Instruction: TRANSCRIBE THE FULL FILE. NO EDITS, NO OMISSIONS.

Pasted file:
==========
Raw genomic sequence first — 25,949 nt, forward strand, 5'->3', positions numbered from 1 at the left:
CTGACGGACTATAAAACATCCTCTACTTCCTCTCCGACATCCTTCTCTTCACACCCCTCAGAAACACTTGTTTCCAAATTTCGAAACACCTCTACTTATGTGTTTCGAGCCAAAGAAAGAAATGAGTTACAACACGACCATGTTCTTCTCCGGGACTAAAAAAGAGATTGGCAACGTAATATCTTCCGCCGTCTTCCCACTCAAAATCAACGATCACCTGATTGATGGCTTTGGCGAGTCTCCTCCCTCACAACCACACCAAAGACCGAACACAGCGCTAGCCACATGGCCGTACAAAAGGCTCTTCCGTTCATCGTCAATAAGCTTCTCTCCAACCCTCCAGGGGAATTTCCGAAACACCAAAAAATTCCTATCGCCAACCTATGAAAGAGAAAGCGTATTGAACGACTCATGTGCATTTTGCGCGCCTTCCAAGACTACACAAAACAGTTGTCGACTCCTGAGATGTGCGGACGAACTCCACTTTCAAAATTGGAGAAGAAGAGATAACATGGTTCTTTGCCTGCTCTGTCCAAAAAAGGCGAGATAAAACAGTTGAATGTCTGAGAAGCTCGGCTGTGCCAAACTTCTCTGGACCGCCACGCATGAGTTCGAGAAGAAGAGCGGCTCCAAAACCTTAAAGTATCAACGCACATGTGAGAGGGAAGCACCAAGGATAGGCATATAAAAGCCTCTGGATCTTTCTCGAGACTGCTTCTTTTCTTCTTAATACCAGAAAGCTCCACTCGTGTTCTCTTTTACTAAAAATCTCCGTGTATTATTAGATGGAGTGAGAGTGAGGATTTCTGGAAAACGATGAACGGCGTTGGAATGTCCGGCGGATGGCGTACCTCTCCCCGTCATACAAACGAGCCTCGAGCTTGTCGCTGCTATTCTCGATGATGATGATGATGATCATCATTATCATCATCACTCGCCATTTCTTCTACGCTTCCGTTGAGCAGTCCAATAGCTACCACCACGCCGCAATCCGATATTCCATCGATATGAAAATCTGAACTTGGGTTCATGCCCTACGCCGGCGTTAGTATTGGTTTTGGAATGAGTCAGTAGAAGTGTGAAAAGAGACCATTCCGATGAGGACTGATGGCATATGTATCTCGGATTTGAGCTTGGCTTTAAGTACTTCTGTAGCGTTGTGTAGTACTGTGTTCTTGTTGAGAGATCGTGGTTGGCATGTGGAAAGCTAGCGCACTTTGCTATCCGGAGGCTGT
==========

Raw genomic sequence first — 25,949 nt, forward strand, 5'->3', positions numbered from 1 at the left:
CTGACGGACTATAAAACATCCTCTACTTCCTCTCCGACATCCTTCTCTTCACACCCCTCAGAAACACTTGTTTCCAAATTTCGAAACACCTCTACTTATGTGTTTCGAGCCAAAGAAAGAAATGAGTTACAACACGACCATGTTCTTCTCCGGGACTAAAAAAGAGATTGGCAACGTAATATCTTCCGCCGTCTTCCCACTCAAAATCAACGATCACCTGATTGATGGCTTTGGCGAGTCTCCTCCCTCACAACCACACCAAAGACCGAACACAGCGCTAGCCACATGGCCGTACAAAAGGCTCTTCCGTTCATCGTCAATAAGCTTCTCTCCAACCCTCCAGGGGAATTTCCGAAACACCAAAAAATTCCTATCGCCAACCTATGAAAGAGAAAGCGTATTGAACGACTCATGTGCATTTTGCGCGCCTTCCAAGACTACACAAAACAGTTGTCGACTCCTGAGATGTGCGGACGAACTCCACTTTCAAAATTGGAGAAGAAGAGATAACATGGTTCTTTGCCTGCTCTGTCCAAAAAAGGCGAGATAAAACAGTTGAATGTCTGAGAAGCTCGGCTGTGCCAAACTTCTCTGGACCGCCACGCATGAGTTCGAGAAGAAGAGCGGCTCCAAAACCTTAAAGTATCAACGCACATGTGAGAGGGAAGCACCAAGGATAGGCATATAAAAGCCTCTGGATCTTTCTCGAGACTGCTTCTTTTCTTCTTAATACCAGAAAGCTCCACTCGTGTTCTCTTTTACTAAAAATCTCCGTGTATTATTAGATGGAGTGAGAGTGAGGATTTCTGGAAAACGATGAACGGCGTTGGAATGTCCGGCGGATGGCGTACCTCTCCCCGTCATACAAACGAGCCTCGAGCTTGTCGCTGCTATTCTCGATGATGATGATGATGATCATCATTATCATCATCACTCGCCATTTCTTCTACGCTTCCGTTGAGCAGTCCAATAGCTACCACCACGCCGCAATCCGATATTCCATCGATATGAAAATCTGAACTTGGGTTCATGCCCTACGCCGGCGTTAGTATTGGTTTTGGAATGAGTCAGTAGAAGTGTGAAAAGAGACCATTCCGATGAGGACTGATGGCATATGTATCTCGGATTTGAGCTTGGCTTTAAGTACTTCTGTAGCGTTGTGTAGTACTGTGTTCTTGTTGAGAGATCGTGGTTGGCATGTGGAAAGCTAGCGCACTTTGCTATCCGGAGGCTGT